U.S. Missionary’s Wife Pays $5,000 for Husband’s Release in Haiti
This is a remarkable story the kidnapped missionary could not be intimidated by his captors, and responded to their death threats by saying, If you do away with me, Im going to a better place. Where are you going?
By The Associated Press
ChristianPost.com (10/20/06) The wife of a U.S. missionary kidnapped in Haiti paid $5,000 for her husband’s release, his mother said.
The Rev. Pritchard Adams III, a 24-year resident of the Caribbean nation, was abducted at gunpoint Sunday as he left church in the northern city of Cap-Haitien . The kidnappers asked for $80,000 but lowered the ransom to $5,000 by Tuesday.
His mother, Lucy Adams of Fayetteville , said Adams ‘ wife Dana met the kidnappers outside a small town called Limbe and paid the ransom as some armed kidnappers hid in the brush.
They returned the family’s Jeep, which had been stolen during the kidnapping, then fled on foot and by motorcycle. Later, as promised, Pritchard Adams walked into town.
Lucy Adams said she spoke with her son Wednesday by satellite phone.
He told her three of the four kidnappers were fugitives, accused of killing a dozen men including two police officers, and needed money to flee the country. They threatened to kill him.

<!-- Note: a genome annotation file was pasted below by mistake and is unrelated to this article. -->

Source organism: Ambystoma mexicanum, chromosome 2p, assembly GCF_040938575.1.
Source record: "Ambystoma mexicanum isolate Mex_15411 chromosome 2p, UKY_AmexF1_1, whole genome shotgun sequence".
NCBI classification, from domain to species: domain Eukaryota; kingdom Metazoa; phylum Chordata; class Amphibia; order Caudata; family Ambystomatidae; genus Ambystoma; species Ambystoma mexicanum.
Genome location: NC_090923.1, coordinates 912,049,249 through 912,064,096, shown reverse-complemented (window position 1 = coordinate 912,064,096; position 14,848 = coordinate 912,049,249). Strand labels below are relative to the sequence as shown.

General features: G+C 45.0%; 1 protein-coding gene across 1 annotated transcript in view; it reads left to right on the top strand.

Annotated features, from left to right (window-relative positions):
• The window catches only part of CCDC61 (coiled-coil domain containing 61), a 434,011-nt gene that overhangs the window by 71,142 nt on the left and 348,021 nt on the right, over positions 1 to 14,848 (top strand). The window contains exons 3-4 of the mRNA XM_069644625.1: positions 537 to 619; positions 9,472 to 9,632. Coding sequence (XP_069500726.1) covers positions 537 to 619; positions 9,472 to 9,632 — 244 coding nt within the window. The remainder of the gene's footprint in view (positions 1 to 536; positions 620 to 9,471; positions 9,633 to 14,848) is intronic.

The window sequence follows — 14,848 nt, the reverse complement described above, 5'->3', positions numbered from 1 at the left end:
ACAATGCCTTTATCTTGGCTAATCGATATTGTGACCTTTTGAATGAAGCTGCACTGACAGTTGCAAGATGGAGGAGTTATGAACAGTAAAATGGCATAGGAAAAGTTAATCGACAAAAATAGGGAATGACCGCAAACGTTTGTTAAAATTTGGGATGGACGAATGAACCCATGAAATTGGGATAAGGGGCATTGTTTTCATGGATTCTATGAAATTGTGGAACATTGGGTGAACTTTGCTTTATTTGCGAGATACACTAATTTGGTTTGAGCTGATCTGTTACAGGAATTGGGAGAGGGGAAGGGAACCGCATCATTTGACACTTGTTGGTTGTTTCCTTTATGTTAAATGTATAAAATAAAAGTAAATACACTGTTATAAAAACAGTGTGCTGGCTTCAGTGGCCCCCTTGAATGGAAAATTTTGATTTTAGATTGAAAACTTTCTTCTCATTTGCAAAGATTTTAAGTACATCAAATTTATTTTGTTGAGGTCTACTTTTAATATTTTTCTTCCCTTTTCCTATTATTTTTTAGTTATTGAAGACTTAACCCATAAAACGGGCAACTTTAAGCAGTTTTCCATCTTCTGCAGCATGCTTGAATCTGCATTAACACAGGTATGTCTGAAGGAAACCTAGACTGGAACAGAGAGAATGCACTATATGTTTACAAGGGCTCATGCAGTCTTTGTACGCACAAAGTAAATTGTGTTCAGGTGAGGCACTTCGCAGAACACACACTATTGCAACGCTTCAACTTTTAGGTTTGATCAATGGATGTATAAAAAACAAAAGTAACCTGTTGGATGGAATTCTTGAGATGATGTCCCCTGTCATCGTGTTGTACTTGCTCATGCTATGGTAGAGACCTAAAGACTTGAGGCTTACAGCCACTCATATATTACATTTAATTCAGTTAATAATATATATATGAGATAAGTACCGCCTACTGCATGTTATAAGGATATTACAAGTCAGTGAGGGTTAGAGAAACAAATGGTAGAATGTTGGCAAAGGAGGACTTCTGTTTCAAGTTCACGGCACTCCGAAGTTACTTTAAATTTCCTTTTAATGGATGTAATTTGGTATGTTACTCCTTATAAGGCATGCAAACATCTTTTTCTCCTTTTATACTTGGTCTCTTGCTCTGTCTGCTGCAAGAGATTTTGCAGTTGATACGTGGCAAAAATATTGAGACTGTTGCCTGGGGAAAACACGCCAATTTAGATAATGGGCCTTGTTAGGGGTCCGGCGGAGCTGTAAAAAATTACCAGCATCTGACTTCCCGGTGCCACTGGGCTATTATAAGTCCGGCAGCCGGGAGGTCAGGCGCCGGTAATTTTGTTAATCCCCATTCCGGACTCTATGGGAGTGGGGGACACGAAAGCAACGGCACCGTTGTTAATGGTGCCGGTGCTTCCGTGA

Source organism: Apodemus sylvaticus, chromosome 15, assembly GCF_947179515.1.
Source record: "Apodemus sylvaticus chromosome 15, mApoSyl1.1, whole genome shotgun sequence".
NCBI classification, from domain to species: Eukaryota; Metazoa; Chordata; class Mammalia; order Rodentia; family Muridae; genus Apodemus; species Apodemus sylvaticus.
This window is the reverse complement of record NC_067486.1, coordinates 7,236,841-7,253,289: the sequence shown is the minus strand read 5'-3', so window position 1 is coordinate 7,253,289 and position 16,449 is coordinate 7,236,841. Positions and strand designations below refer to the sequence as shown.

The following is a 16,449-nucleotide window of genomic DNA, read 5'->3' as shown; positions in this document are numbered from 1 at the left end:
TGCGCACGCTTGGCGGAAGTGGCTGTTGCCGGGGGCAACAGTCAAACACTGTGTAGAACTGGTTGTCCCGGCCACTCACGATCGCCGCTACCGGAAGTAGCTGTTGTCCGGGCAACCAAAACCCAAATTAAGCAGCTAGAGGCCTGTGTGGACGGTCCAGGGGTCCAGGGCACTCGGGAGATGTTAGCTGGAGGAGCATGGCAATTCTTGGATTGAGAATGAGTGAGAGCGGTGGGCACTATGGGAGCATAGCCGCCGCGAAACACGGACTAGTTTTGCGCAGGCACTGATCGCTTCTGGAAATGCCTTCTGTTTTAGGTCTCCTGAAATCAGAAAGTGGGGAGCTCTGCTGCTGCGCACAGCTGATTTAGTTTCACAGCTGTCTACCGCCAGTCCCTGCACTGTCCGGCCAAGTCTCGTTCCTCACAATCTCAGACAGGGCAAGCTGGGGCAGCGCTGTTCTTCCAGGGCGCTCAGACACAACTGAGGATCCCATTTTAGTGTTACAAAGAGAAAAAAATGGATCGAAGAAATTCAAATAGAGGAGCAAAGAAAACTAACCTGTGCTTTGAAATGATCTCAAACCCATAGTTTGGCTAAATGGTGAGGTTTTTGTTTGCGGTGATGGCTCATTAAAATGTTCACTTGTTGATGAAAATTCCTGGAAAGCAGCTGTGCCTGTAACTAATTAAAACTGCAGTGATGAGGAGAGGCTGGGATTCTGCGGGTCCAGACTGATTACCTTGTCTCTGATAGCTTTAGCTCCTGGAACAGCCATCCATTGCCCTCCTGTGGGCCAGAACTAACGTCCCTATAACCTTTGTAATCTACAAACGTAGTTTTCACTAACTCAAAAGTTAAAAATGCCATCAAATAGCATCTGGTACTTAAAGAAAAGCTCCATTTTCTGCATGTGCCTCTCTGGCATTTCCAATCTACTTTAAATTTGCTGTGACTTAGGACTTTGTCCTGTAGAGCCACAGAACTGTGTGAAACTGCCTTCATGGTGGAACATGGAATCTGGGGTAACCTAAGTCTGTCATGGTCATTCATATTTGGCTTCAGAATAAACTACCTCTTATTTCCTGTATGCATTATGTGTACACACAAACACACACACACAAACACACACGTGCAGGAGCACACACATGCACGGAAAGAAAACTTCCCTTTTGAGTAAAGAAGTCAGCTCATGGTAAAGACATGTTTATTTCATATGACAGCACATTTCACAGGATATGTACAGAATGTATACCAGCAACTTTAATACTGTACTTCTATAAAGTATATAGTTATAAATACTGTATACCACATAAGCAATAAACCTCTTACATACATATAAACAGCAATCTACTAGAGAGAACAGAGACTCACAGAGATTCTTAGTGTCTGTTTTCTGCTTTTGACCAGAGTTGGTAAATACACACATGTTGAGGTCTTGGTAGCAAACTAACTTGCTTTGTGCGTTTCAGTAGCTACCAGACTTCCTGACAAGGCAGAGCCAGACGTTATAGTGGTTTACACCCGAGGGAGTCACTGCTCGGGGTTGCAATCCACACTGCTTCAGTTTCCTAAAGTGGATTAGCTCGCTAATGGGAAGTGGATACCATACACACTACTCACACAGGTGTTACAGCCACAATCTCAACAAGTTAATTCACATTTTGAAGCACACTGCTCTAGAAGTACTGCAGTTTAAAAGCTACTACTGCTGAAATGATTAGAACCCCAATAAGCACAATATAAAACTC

“He told them, ‘If you do away with me, I’m going to a better place. Where are you going?”‘ Lucy Adams said. “They tried to intimidate him and they couldn’t do it. He was cool as a cucumber.”
Dana Adams and a Haitian groundskeeper also had been abducted but were released after they began singing and praying in the back of their vehicle. Dana Adams then worked feverishly to raise the ransom money at their missionary compound in Cap-Haitien, Lucy Adams said.
The family is now trying to repay the loan.
Foreign missionaries have recently become prime targets for kidnappings, which flourished in the aftermath of a February 2004 revolt that toppled former President Jean-Bertrand Aristide.
Kidnappings are common in Haiti ‘s violent capital of Port-au-Prince , but such crimes have been rarer in the outlying provinces.
Pritchard Adams, 50, went to Haiti when he was 26 and worked as a principal of a Christian school, his mother said. He later became a missionary, operating a church out of a World War II medical tent with holes in it. He now has more than 1,000 church members, an elementary school and adult literacy program